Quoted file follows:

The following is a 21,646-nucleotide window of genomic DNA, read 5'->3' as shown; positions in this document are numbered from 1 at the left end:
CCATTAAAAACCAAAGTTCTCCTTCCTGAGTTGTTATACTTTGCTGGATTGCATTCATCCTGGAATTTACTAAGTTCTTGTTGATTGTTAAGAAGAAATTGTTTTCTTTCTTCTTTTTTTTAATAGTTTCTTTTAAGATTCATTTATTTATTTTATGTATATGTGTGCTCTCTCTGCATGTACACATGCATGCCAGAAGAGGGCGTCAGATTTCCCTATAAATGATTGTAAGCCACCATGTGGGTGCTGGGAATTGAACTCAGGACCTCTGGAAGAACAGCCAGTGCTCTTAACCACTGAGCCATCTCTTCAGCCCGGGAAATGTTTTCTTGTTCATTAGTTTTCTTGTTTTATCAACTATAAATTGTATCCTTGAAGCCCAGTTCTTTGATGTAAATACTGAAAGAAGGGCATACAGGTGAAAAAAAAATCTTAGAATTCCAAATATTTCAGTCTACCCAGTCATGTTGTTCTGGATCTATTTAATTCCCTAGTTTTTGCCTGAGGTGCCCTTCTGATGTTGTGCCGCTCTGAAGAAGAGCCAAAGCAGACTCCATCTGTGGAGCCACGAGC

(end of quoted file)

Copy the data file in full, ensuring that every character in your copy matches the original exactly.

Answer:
The following is a 21,646-nucleotide window of genomic DNA, read 5'->3' as shown; positions in this document are numbered from 1 at the left end:
CCATTAAAAACCAAAGTTCTCCTTCCTGAGTTGTTATACTTTGCTGGATTGCATTCATCCTGGAATTTACTAAGTTCTTGTTGATTGTTAAGAAGAAATTGTTTTCTTTCTTCTTTTTTTTAATAGTTTCTTTTAAGATTCATTTATTTATTTTATGTATATGTGTGCTCTCTCTGCATGTACACATGCATGCCAGAAGAGGGCGTCAGATTTCCCTATAAATGATTGTAAGCCACCATGTGGGTGCTGGGAATTGAACTCAGGACCTCTGGAAGAACAGCCAGTGCTCTTAACCACTGAGCCATCTCTTCAGCCCGGGAAATGTTTTCTTGTTCATTAGTTTTCTTGTTTTATCAACTATAAATTGTATCCTTGAAGCCCAGTTCTTTGATGTAAATACTGAAAGAAGGGCATACAGGTGAAAAAAAAATCTTAGAATTCCAAATATTTCAGTCTACCCAGTCATGTTGTTCTGGATCTATTTAATTCCCTAGTTTTTGCCTGAGGTGCCCTTCTGATGTTGTGCCGCTCTGAAGAAGAGCCAAAGCAGACTCCATCTGTGGAGCCACGAGC